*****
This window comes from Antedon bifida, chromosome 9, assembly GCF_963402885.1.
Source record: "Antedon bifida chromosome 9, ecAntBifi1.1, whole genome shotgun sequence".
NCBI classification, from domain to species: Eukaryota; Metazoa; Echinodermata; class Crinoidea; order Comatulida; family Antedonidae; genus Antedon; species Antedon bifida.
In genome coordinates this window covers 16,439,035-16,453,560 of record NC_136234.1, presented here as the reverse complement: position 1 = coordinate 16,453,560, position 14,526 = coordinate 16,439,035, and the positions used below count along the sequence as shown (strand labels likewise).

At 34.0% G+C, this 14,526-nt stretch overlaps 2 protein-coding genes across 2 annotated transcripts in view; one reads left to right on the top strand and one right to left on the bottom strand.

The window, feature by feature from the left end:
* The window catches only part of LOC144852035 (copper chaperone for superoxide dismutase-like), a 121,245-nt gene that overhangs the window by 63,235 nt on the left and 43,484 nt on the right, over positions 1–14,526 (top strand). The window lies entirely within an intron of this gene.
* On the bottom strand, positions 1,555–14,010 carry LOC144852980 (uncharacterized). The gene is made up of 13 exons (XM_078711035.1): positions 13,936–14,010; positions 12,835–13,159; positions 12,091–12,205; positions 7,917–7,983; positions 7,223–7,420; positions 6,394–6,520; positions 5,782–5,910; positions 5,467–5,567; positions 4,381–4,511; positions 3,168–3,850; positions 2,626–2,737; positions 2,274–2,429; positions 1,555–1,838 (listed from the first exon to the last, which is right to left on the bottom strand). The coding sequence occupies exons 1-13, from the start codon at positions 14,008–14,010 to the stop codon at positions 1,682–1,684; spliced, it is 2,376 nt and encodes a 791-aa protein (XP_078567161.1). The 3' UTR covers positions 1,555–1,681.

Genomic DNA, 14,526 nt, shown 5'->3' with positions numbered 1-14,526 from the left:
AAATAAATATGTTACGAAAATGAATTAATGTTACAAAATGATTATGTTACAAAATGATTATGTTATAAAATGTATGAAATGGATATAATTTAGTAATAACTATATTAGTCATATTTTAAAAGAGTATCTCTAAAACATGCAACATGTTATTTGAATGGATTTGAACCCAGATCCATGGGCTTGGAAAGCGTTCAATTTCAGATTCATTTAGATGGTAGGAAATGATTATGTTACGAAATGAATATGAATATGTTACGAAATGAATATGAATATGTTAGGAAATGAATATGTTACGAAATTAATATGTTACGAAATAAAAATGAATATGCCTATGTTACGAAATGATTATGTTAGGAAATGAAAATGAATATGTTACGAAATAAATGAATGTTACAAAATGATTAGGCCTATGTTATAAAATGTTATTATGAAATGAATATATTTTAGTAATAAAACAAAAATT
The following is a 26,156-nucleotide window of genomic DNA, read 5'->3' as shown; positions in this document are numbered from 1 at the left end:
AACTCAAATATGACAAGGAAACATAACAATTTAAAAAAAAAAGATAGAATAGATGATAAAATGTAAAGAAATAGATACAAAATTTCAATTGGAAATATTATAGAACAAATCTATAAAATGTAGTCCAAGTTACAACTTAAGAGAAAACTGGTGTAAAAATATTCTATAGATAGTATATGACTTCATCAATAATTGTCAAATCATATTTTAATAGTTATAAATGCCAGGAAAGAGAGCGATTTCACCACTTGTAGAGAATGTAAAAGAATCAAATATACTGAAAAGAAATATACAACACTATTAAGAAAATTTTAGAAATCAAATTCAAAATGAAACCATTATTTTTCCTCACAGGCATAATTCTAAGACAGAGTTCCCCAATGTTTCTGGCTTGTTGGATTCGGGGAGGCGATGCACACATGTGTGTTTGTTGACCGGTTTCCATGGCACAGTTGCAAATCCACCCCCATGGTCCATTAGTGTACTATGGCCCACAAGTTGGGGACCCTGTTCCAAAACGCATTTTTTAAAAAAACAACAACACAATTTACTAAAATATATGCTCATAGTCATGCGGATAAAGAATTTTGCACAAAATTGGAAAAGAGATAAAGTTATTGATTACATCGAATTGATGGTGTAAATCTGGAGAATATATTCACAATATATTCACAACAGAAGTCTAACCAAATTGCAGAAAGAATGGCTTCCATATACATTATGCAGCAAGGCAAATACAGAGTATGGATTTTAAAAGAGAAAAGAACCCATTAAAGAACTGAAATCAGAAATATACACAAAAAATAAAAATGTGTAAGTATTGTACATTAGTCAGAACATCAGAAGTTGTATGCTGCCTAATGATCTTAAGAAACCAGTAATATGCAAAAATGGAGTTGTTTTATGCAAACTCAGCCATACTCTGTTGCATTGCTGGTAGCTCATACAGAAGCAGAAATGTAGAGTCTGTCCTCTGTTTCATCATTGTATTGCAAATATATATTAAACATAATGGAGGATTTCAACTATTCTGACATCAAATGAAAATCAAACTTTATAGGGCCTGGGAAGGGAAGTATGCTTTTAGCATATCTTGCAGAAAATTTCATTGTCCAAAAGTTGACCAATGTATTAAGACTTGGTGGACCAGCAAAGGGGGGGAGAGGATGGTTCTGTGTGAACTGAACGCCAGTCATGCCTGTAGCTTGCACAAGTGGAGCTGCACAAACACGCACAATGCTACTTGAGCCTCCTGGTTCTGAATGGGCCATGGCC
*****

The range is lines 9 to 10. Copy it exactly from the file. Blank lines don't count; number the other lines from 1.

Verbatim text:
Genomic DNA, 14,526 nt, shown 5'->3' with positions numbered 1-14,526 from the left:
AAATAAATATGTTACGAAAATGAATTAATGTTACAAAATGATTATGTTACAAAATGATTATGTTATAAAATGTATGAAATGGATATAATTTAGTAATAACTATATTAGTCATATTTTAAAAGAGTATCTCTAAAACATGCAACATGTTATTTGAATGGATTTGAACCCAGATCCATGGGCTTGGAAAGCGTTCAATTTCAGATTCATTTAGATGGTAGGAAATGATTATGTTACGAAATGAATATGAATATGTTACGAAATGAATATGAATATGTTAGGAAATGAATATGTTACGAAATTAATATGTTACGAAATAAAAATGAATATGCCTATGTTACGAAATGATTATGTTAGGAAATGAAAATGAATATGTTACGAAATAAATGAATGTTACAAAATGATTAGGCCTATGTTATAAAATGTTATTATGAAATGAATATATTTTAGTAATAAAACAAAAATT